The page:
09.26.2016 CEMEX Settlement Bolsters EPA Air Enforcement Initiative
Earlier this year, EPA announced revised National Enforcement Initiatives (“NEIs”) beginning October 1, 2016 for fiscal years 2017-2019. Among other areas of concentration, EPA’s NEIs include the expansion of a previous air quality enforcement initiative focused on reducing air pollution from large sources. With a renewed and expanded emphasis on pursuing enforcement for air emission violations, EPA quickly showed the industrial community the new NEIs are not simply agency rhetoric.
EPA and the Department of Justice recently reached an agreement with CEMEX, Inc., the nation’s largest supplier of Portland cement, settling alleged violations of air permitting regulations at facilities in Tennessee, Texas, Alabama, and Kentucky. DOJ’s complaint against CEMEX alleged the company made major modifications resulting in significant net emissions increases of nitrogen oxides at its facilities without undergoing proper permitting applications and reviews. As a result, the modified facilities allegedly operated without the required Best Available Control Technology and violated emissions limitations for several years.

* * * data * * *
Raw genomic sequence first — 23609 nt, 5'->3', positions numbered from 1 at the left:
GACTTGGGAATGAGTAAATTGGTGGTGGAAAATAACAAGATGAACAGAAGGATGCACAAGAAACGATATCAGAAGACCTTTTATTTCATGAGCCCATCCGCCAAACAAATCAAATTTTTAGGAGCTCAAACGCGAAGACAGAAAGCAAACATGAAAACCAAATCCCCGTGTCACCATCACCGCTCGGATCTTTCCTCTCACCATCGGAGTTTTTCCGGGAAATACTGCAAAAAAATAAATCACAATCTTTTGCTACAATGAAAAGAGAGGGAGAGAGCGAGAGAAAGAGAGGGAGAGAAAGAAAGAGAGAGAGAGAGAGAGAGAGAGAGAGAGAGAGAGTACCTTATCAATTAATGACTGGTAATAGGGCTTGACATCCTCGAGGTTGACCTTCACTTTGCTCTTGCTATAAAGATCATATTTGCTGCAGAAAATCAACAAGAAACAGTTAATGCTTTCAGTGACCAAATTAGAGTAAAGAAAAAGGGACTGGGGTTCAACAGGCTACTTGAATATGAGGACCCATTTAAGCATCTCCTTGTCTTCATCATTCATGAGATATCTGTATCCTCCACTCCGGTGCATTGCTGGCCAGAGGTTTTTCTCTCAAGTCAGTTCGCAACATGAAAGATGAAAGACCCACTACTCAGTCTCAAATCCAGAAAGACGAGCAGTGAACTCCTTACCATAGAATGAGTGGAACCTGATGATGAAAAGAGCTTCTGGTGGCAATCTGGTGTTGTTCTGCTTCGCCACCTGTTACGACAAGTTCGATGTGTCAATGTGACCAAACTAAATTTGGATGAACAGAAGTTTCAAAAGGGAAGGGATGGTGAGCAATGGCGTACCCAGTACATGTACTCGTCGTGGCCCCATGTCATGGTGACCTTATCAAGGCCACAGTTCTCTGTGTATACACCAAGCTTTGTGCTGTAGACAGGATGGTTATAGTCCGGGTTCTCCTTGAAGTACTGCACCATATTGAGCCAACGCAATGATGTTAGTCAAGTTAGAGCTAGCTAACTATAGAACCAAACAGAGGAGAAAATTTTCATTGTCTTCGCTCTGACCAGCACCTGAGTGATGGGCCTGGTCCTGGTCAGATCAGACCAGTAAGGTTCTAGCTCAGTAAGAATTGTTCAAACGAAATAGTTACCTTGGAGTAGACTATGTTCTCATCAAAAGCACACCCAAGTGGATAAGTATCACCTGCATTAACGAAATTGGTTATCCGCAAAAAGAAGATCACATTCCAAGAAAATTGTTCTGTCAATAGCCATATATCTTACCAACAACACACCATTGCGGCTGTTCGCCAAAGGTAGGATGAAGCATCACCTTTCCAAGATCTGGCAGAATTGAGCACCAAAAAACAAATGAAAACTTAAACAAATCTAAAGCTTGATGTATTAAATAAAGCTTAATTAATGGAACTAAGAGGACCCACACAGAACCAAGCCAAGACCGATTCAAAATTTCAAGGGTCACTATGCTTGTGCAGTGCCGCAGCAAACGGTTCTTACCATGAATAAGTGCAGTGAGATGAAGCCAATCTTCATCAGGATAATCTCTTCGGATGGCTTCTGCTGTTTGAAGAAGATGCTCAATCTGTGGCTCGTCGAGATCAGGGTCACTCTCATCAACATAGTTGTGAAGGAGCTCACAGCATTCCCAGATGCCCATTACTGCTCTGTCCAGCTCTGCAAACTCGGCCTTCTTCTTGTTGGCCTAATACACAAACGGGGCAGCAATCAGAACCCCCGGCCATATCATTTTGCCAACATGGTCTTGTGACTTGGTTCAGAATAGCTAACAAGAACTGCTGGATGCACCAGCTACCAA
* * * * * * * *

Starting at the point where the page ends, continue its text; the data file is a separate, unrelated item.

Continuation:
To settle the alleged violations, CEMEX entered into a Consent Decree with EPA and DOJ on July 27, 2016, which was lodged in the U.S. District Court for the Eastern District of Tennessee. Under the Consent Decree, CEMEX agreed to pay a civil penalty of $1.69 million, invest approximately $10 million in control technologies aimed at reducing emissions at its facilities, and spend $150,000 on energy efficiency projects to mitigate effects of past violations.
EPA’s announcement of the Consent Decree clearly indicated the settlement’s role in fulfilling the Agency’s policy: “This settlement is part of EPA’s National Enforcement Initiative to control harmful emissions from large sources of pollution.” Other NEIs include reduction of industrial pollutants and contaminated stormwater in the Nation’s waters, reducing risks of accidental releases at industrial and chemical facilities, and ensuring energy extraction activities comply with environmental laws. The CEMEX settlement should serve as a reminder to facility owners and operators to evaluate internal compliance assurance processes, with a particular emphasis on areas where EPA enforcement is focused.